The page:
- Pledge to support the mission of The United People of Color Caucus of the NLG (TUPOCC)
The Disability Justice Committee works to transform systems that privilege some types of body-minds over others. We bring disability perspective to social justice work. We support leadership of queer women, trans people, and people of color with disabilities. The DJC is also a way for lawyers, legal workers, and prisoners living with all kinds of disabilities to support each other. Their contact is firstname.lastname@example.org
See the Disability Resources list created by the committee!
The Drug Policy Committee advocates for the legalization of all drugs; expanded harm reduction programs; and supports related movements such as Abolition, Ban the Box, and immigration policy reform. The war on drugs is still being carried out through racial profiling, unconstitutional use of drug dogs etc and we must fight to repair the long-lasting harms of disenfranchisement through expungement, record sealing, and Fair Chance Hiring. We also advocate for cannabis social equity regulations and programs and believe attorney ethics play a fundamental role in preventing predatory business practices. We believe the decriminalization and legalization of entheogens (psychedelics) should not happen without Indigenous communities input and sovereignty, and that there is much to be learned about plant medicine commercialization and (lack of) equity from the cannabis industry. The committee contact is email@example.com
The EJC is a forum to discuss anything and all the work our members do around protecting the rights of individuals and movements to defend the environment.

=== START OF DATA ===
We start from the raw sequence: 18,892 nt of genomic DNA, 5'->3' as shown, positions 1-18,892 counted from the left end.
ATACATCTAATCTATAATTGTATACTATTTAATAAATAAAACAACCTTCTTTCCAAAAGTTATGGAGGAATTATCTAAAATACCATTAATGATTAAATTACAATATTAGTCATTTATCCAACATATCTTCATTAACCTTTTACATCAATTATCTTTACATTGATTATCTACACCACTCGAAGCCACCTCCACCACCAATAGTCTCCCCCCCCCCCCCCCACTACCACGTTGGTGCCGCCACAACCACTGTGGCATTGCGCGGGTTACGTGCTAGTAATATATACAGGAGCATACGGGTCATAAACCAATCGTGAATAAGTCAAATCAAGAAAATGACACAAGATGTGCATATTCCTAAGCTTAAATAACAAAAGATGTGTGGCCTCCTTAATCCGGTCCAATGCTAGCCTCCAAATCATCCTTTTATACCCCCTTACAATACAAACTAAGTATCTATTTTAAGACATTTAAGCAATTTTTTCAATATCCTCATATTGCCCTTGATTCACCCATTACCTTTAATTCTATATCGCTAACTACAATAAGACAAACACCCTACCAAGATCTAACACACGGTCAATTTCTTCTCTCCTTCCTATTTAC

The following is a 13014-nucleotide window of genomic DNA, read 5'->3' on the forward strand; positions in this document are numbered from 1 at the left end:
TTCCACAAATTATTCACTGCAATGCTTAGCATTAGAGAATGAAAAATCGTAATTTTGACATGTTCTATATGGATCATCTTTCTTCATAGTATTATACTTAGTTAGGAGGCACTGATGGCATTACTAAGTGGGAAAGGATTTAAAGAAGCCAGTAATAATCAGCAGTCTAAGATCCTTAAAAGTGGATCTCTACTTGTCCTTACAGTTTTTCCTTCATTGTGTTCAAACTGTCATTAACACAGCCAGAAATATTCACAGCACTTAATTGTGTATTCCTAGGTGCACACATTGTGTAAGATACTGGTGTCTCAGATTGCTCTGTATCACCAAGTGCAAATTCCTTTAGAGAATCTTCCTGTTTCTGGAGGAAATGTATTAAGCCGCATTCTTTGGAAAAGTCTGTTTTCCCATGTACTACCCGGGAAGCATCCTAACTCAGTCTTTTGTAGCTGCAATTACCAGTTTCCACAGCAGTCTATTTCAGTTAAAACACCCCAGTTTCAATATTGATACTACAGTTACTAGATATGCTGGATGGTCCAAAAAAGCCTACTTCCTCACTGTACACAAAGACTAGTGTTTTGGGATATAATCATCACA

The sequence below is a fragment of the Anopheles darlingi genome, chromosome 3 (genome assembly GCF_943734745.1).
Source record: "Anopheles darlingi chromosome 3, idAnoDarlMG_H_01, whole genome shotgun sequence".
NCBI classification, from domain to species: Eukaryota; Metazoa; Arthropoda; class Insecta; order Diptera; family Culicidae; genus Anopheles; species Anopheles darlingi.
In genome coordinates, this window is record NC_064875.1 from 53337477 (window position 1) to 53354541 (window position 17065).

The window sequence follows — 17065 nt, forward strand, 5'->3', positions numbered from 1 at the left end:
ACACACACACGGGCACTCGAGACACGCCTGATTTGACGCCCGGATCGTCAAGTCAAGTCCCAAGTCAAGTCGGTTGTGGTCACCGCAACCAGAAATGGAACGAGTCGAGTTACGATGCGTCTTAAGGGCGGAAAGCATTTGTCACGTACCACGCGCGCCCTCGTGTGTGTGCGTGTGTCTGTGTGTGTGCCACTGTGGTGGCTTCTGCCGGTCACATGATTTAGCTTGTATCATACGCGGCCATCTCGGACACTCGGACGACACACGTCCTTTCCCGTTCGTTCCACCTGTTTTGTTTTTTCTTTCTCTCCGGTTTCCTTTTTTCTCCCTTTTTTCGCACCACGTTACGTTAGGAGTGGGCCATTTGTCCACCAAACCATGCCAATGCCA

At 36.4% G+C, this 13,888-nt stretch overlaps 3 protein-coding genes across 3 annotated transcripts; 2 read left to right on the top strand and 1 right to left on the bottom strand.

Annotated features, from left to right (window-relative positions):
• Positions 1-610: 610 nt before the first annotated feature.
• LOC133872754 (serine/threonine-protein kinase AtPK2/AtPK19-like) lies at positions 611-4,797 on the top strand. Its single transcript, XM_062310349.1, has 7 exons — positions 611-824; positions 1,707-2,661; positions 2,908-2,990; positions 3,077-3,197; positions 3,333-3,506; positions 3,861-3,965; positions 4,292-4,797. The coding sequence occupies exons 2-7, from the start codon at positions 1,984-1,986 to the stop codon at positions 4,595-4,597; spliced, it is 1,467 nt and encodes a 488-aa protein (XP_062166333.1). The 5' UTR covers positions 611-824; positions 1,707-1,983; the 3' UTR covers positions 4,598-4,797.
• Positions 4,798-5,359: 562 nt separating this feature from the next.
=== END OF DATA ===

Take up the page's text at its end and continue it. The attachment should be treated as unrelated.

The Guild has provided legal support for environmental and animal rights movements for decades. When the FBI began investigating these activists in the late 1990s, the NLG provided lawyers, created the Know Your Rights resource Operation Backfire, and set up a national Green Scare hotline. Our legal support for environmental activism continued through the many years of resistance to the Keystone XL pipeline, as well as from the earliest days of the #NoDAPL demonstrations at Standing Rock. Guild members traveled to North Dakota to assist Water Protectors and Indigenous legal workers, eventually forming the Water Protector Legal Collective. NLG members have also been actively involved in the resistance to oil and gas pipelines across the country, including Louisiana, Minnesota, North Dakota, Virginia, West Virginia, and Pennsylvania.
The Guild is a member of Protect the Protest, a coalition of environmental and legal organizations dedicated to challenging the repressive tactics used against environmental movements, specifically Strategic Lawsuits Against Public Participation (SLAPPs). We have analyzed the legal trends in environmental struggles, both those that repress these movements and the strategies used by movements to address climate change.
The Housing Committee works to advance the principle that housing is a human right. The committee supports the efforts of communities advocating for and creating access to safe, affordable, and adequate housing for all people. The committee aims to provide legal support to grassroots movements organizing around self-determination, tenants' rights, foreclosure resistance, squatting/homesteading, homelessness rights, property redistribution, and other housing and land use issues. For more information, contact Sarah White, Housing Committee co-chair.
The NLG International Committee (IC) supports legal work around the world "to the end that human rights shall be regarded as more sacred than property interests." As lawyers, law students, and legal activists, we seek to change U.S. foreign policy that threatens, rather than engages, or is based on a model of domination rather than respect. The Guild provides assistance and solidarity to movements in the United States and abroad that work for social justice in this increasingly interconnected world.